From the NYT:
It’s a deal. Or is it?
After apartment-hunting in Williamsburg, Brooklyn, for months this spring, Dr. Ronald Nath finally lucked out with a two-bedroom duplex at the top of a condominium, listed at $800,000.
A day after a crowded open house, Dr. Nath, a Massachusetts surgeon, offered $803,000 for the unit, which was to be a home for his son David, a television news producer. But because of its location and the outdoor spaces on both floors, the unit attracted more than a dozen offers, which prompted the seller to request higher bids.
For his “best and final” offer, which usually signals the end of the haggling process, Dr. Nath promised $912,000, which seemed to do the trick. The seller congratulated Dr. Nath and told him the unit was his; a contract was drawn up.
Not so fast. A few days later, like a kite in a gust of wind, the price soared again, to $995,000. Insulted by what he described as being “played,” Dr. Nath refused to raise his offer and ultimately lost the unit to a buyer who plunked down $1.1 million. “I was absolutely outraged,” he said. “When you give your word that a deal is done, you’re supposed to fulfill your agreement.”
A real estate deal, like any other business transaction, isn’t ironclad until signatures wind up on a contract, said Tom Le of the Corcoran Group, the seller’s broker, who defended his clients’ right to get the highest possible price for their unit, even if it left some raw feelings.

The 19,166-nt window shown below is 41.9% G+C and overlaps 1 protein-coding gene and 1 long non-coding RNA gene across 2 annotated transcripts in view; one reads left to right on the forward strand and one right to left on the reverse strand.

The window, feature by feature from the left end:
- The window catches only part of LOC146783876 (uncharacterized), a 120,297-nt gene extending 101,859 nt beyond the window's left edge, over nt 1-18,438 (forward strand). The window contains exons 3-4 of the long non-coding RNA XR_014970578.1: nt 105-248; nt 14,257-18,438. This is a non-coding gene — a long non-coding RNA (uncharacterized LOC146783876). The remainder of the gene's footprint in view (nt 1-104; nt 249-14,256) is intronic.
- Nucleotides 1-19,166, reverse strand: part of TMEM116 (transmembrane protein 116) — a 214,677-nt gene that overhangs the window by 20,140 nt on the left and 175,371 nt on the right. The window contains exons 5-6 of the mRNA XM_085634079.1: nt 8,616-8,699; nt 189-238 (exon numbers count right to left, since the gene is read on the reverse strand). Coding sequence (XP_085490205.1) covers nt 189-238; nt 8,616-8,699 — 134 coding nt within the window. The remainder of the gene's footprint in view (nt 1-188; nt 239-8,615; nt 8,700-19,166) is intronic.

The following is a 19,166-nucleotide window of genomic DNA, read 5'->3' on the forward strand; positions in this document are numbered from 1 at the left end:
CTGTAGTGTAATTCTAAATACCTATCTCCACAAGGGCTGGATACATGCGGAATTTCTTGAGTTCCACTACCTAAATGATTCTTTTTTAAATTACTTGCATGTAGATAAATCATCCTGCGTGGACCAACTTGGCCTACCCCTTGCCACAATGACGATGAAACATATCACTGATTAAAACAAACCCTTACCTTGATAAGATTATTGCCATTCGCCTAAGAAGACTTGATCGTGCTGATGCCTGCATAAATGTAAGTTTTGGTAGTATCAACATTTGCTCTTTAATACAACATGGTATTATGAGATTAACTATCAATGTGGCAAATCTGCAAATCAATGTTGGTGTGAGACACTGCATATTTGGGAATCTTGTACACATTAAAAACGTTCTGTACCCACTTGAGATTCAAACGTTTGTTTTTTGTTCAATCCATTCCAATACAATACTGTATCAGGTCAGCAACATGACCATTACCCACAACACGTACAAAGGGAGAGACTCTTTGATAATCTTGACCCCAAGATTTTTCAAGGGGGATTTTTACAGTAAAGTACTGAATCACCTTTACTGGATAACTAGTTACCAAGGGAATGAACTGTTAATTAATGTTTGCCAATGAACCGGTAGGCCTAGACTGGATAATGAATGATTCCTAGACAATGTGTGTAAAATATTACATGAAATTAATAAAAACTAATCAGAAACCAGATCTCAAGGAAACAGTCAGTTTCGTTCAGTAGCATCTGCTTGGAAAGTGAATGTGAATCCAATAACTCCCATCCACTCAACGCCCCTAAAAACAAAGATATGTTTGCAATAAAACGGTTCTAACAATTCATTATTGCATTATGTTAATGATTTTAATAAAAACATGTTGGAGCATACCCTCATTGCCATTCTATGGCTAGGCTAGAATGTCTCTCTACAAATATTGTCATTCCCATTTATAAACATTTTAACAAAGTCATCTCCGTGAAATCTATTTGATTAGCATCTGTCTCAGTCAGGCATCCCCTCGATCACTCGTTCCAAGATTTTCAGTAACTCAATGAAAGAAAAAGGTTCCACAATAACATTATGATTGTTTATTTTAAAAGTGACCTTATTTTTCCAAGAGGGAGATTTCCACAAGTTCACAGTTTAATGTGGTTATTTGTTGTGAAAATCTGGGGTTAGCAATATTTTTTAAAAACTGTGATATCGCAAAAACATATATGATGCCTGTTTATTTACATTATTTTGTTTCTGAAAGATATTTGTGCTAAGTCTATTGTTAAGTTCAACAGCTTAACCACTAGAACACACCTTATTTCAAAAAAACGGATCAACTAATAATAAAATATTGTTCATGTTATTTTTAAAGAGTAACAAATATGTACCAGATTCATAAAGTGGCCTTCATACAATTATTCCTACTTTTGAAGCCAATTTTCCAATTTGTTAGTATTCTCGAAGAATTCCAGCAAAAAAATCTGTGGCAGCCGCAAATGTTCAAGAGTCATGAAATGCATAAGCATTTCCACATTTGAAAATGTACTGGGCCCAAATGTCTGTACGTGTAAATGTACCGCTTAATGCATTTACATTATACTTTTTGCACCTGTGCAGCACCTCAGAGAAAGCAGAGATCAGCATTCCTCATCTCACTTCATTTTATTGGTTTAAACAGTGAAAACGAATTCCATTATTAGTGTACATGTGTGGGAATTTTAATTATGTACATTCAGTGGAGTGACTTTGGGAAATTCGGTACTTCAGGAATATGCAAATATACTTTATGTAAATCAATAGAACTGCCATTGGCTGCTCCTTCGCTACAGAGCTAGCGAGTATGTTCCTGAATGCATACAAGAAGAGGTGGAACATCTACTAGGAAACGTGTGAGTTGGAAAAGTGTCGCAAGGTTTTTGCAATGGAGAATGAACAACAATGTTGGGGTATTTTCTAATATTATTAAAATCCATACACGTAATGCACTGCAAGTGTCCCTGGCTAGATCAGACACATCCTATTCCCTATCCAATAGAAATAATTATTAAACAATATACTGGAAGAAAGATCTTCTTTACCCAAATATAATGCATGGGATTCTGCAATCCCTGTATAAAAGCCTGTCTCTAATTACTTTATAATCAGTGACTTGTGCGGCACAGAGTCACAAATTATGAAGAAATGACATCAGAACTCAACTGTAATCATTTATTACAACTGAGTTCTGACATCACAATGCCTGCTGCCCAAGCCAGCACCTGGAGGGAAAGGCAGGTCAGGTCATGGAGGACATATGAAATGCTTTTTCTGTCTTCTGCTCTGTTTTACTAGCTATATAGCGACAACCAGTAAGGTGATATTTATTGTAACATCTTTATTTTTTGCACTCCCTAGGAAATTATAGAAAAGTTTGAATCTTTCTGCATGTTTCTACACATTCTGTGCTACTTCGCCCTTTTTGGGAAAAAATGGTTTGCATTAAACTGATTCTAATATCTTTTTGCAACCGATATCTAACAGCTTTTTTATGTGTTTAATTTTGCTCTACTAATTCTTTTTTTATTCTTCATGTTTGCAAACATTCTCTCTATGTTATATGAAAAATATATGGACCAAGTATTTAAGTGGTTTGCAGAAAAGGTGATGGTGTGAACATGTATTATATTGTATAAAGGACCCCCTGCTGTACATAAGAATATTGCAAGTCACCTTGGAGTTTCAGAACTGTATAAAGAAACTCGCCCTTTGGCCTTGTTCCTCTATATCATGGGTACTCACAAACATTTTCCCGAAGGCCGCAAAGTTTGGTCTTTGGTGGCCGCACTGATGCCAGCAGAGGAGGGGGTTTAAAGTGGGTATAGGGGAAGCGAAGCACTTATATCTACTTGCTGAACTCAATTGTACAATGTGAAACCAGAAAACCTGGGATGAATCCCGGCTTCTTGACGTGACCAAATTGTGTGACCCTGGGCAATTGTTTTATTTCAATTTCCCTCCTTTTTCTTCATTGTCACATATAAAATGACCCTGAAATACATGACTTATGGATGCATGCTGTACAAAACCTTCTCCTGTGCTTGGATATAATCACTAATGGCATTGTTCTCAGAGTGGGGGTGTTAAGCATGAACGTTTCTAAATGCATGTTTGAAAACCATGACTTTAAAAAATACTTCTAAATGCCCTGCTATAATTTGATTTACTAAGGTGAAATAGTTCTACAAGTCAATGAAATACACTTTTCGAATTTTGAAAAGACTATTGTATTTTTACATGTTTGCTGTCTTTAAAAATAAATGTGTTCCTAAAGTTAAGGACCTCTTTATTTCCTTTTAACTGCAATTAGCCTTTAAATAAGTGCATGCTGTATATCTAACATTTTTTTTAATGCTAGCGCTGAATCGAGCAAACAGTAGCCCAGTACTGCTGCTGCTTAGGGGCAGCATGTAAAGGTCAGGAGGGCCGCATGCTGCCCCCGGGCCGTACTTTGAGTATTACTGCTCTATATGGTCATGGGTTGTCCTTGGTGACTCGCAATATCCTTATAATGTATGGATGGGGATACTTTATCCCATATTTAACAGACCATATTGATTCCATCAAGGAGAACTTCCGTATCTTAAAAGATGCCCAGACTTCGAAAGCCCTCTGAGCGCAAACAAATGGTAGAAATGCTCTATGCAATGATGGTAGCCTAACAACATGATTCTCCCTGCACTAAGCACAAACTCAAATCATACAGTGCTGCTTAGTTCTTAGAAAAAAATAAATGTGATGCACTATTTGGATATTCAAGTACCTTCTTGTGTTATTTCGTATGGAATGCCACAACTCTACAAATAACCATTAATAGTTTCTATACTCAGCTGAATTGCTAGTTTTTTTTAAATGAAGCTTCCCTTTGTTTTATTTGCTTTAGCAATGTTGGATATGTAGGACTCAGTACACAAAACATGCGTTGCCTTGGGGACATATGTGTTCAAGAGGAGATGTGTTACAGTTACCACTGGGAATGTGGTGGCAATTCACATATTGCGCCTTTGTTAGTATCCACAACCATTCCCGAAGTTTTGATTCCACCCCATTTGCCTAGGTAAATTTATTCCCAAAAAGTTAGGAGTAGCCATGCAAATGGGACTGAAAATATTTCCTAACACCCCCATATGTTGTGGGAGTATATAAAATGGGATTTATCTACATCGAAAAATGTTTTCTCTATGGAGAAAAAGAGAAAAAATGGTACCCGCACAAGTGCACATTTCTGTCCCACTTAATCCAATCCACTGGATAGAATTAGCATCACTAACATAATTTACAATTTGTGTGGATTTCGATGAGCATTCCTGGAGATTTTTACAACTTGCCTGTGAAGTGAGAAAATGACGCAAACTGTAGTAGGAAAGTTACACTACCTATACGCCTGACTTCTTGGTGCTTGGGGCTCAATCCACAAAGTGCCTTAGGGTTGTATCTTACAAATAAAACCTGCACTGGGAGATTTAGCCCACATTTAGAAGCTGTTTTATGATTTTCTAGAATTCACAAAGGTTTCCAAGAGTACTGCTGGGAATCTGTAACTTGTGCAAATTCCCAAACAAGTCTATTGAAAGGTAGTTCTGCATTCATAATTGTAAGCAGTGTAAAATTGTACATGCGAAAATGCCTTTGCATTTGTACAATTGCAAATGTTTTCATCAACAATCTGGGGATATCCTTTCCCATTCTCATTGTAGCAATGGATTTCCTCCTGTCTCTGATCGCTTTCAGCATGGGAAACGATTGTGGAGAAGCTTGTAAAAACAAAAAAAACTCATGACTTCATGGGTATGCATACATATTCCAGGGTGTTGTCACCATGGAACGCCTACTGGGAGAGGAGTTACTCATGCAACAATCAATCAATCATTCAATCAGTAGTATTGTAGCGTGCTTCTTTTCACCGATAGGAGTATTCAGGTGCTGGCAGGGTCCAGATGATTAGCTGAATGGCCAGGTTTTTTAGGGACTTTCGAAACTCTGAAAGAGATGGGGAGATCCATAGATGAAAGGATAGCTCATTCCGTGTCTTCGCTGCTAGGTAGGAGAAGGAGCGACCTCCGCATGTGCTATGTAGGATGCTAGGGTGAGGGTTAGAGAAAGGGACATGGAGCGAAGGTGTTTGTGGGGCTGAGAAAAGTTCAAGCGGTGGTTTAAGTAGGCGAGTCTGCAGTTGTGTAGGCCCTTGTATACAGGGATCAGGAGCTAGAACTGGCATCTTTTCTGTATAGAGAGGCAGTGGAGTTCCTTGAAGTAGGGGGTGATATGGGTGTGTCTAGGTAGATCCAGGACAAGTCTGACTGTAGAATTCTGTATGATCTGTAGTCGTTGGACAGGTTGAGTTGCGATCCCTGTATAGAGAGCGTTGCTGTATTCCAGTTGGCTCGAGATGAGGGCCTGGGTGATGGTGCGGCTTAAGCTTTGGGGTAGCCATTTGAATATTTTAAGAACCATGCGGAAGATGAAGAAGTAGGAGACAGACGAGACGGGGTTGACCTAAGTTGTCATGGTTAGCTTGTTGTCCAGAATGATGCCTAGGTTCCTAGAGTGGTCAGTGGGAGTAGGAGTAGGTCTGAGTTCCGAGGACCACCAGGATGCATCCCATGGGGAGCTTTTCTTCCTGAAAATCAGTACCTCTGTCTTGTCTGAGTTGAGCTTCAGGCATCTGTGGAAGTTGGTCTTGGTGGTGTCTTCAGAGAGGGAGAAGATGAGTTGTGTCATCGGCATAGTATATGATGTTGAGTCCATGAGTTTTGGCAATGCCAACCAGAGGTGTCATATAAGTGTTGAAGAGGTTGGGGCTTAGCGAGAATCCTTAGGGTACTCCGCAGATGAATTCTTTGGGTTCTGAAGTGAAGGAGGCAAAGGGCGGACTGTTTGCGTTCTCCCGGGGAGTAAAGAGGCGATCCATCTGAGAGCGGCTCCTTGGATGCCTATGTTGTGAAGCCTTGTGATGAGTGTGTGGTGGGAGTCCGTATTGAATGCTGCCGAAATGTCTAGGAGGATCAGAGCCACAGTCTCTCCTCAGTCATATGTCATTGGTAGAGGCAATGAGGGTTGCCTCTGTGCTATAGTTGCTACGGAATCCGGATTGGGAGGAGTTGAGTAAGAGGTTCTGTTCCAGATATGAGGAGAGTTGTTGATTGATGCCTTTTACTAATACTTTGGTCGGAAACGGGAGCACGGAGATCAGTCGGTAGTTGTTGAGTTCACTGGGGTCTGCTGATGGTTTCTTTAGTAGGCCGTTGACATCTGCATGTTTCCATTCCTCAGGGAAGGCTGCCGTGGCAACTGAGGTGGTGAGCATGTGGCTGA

“Of course Dr. Nath is going to be upset, because his heart was set on the apartment,” Mr. Le said. “But the truth is, Dr. Nath was given every single opportunity to match the price.” He added that after watching home values plummet over the last few years, sellers finally have relief. “They’ve been scraping by for years just to get to this point.” Both the seller and the buyer declined to comment, said Mr. Le, who added that even he had been taken aback by the intensity of interest in the home.
Whether caused by economics, or the unseemly equivalent of moving the goalposts to prevent touchdowns, experiences like Dr. Nath’s are becoming more common in a market with a huge pool of buyers chasing a limited number of homes.
Not too long ago, an accepted offer marked the home stretch of the deal: the expectation was that the two sides would sign a contract and a deposit check would be cashed a few days later. Now, as sellers go back on their word and repeatedly increase their asking prices, “best and final” often seems to mean “O.K. and almost there,” according to real estate industry sources.
Buoyed by a new confidence in the market, some sellers seem intent on keeping the bidding alive even after there appears to be a winner, with some demanding sharply higher prices, as in Dr. Nath’s case, and others coming back with gradual $15,000 bumps every week or so. Are these sellers merely reacting to a fast-moving market — or are they, as unlucky buyers might suggest, just being greedy?
“It’s surprising how ugly it’s getting.” said Robert Frankel, a real estate lawyer who has handled closings for two decades. Years ago, goalpost-shifting was virtually nonexistent, he said. Recently, he has been seeing one a week, while other lawyers have complained about having to draft multiple contracts for some properties.